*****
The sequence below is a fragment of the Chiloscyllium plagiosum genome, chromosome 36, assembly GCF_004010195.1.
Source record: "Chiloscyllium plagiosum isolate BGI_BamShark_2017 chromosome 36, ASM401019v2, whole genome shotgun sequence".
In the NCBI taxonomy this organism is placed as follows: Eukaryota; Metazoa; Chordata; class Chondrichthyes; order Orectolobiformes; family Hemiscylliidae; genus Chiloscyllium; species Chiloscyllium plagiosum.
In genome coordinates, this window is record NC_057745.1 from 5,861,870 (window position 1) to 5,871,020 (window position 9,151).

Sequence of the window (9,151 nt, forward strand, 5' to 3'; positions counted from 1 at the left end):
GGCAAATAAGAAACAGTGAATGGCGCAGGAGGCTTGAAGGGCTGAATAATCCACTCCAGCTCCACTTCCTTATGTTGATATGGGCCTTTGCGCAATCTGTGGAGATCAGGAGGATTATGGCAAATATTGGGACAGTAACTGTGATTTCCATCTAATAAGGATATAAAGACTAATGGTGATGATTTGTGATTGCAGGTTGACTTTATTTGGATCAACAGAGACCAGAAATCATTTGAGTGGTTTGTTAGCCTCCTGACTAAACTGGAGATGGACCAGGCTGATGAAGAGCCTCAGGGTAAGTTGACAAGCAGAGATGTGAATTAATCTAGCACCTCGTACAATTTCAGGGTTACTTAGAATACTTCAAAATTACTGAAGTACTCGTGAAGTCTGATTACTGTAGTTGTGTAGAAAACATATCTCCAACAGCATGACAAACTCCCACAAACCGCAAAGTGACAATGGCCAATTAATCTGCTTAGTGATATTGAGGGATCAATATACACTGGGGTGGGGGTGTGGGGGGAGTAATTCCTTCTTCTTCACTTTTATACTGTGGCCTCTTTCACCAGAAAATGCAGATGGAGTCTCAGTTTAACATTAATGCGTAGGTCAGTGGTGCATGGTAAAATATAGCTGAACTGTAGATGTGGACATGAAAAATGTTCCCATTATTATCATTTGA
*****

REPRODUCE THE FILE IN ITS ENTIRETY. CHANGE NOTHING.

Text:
The sequence below is a fragment of the Chiloscyllium plagiosum genome, chromosome 36, assembly GCF_004010195.1.
Source record: "Chiloscyllium plagiosum isolate BGI_BamShark_2017 chromosome 36, ASM401019v2, whole genome shotgun sequence".
In the NCBI taxonomy this organism is placed as follows: Eukaryota; Metazoa; Chordata; class Chondrichthyes; order Orectolobiformes; family Hemiscylliidae; genus Chiloscyllium; species Chiloscyllium plagiosum.
In genome coordinates, this window is record NC_057745.1 from 5,861,870 (window position 1) to 5,871,020 (window position 9,151).

Sequence of the window (9,151 nt, forward strand, 5' to 3'; positions counted from 1 at the left end):
GGCAAATAAGAAACAGTGAATGGCGCAGGAGGCTTGAAGGGCTGAATAATCCACTCCAGCTCCACTTCCTTATGTTGATATGGGCCTTTGCGCAATCTGTGGAGATCAGGAGGATTATGGCAAATATTGGGACAGTAACTGTGATTTCCATCTAATAAGGATATAAAGACTAATGGTGATGATTTGTGATTGCAGGTTGACTTTATTTGGATCAACAGAGACCAGAAATCATTTGAGTGGTTTGTTAGCCTCCTGACTAAACTGGAGATGGACCAGGCTGATGAAGAGCCTCAGGGTAAGTTGACAAGCAGAGATGTGAATTAATCTAGCACCTCGTACAATTTCAGGGTTACTTAGAATACTTCAAAATTACTGAAGTACTCGTGAAGTCTGATTACTGTAGTTGTGTAGAAAACATATCTCCAACAGCATGACAAACTCCCACAAACCGCAAAGTGACAATGGCCAATTAATCTGCTTAGTGATATTGAGGGATCAATATACACTGGGGTGGGGGTGTGGGGGGAGTAATTCCTTCTTCTTCACTTTTATACTGTGGCCTCTTTCACCAGAAAATGCAGATGGAGTCTCAGTTTAACATTAATGCGTAGGTCAGTGGTGCATGGTAAAATATAGCTGAACTGTAGATGTGGACATGAAAAATGTTCCCATTATTATCATTTGA